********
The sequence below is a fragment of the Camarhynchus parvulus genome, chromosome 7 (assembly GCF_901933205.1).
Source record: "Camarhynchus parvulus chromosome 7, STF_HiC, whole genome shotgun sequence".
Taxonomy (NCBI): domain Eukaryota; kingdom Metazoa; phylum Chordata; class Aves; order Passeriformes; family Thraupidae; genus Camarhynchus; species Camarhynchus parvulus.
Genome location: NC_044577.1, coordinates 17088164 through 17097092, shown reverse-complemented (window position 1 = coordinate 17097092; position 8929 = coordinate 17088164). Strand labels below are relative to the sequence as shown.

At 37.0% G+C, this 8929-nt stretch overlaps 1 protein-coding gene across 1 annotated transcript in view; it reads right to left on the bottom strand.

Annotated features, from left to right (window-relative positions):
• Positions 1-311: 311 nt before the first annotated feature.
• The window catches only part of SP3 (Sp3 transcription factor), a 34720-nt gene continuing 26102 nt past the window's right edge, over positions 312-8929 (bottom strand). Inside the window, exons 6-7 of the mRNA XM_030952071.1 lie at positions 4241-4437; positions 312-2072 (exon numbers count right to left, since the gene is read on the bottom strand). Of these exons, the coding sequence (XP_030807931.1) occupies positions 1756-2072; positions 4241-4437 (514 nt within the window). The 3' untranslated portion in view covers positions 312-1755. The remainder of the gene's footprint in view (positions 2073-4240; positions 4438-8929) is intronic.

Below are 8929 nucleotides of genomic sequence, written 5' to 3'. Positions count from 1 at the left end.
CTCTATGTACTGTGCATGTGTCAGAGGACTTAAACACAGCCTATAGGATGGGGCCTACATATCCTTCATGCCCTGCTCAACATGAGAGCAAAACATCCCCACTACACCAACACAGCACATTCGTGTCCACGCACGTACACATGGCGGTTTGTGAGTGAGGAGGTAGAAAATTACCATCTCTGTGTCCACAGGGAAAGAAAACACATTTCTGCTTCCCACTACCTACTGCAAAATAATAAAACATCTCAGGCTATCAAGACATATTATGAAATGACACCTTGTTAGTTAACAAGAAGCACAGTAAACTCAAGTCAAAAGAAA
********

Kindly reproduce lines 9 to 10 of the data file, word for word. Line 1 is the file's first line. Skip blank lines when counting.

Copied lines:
Below are 8929 nucleotides of genomic sequence, written 5' to 3'. Positions count from 1 at the left end.
CTCTATGTACTGTGCATGTGTCAGAGGACTTAAACACAGCCTATAGGATGGGGCCTACATATCCTTCATGCCCTGCTCAACATGAGAGCAAAACATCCCCACTACACCAACACAGCACATTCGTGTCCACGCACGTACACATGGCGGTTTGTGAGTGAGGAGGTAGAAAATTACCATCTCTGTGTCCACAGGGAAAGAAAACACATTTCTGCTTCCCACTACCTACTGCAAAATAATAAAACATCTCAGGCTATCAAGACATATTATGAAATGACACCTTGTTAGTTAACAAGAAGCACAGTAAACTCAAGTCAAAAGAAA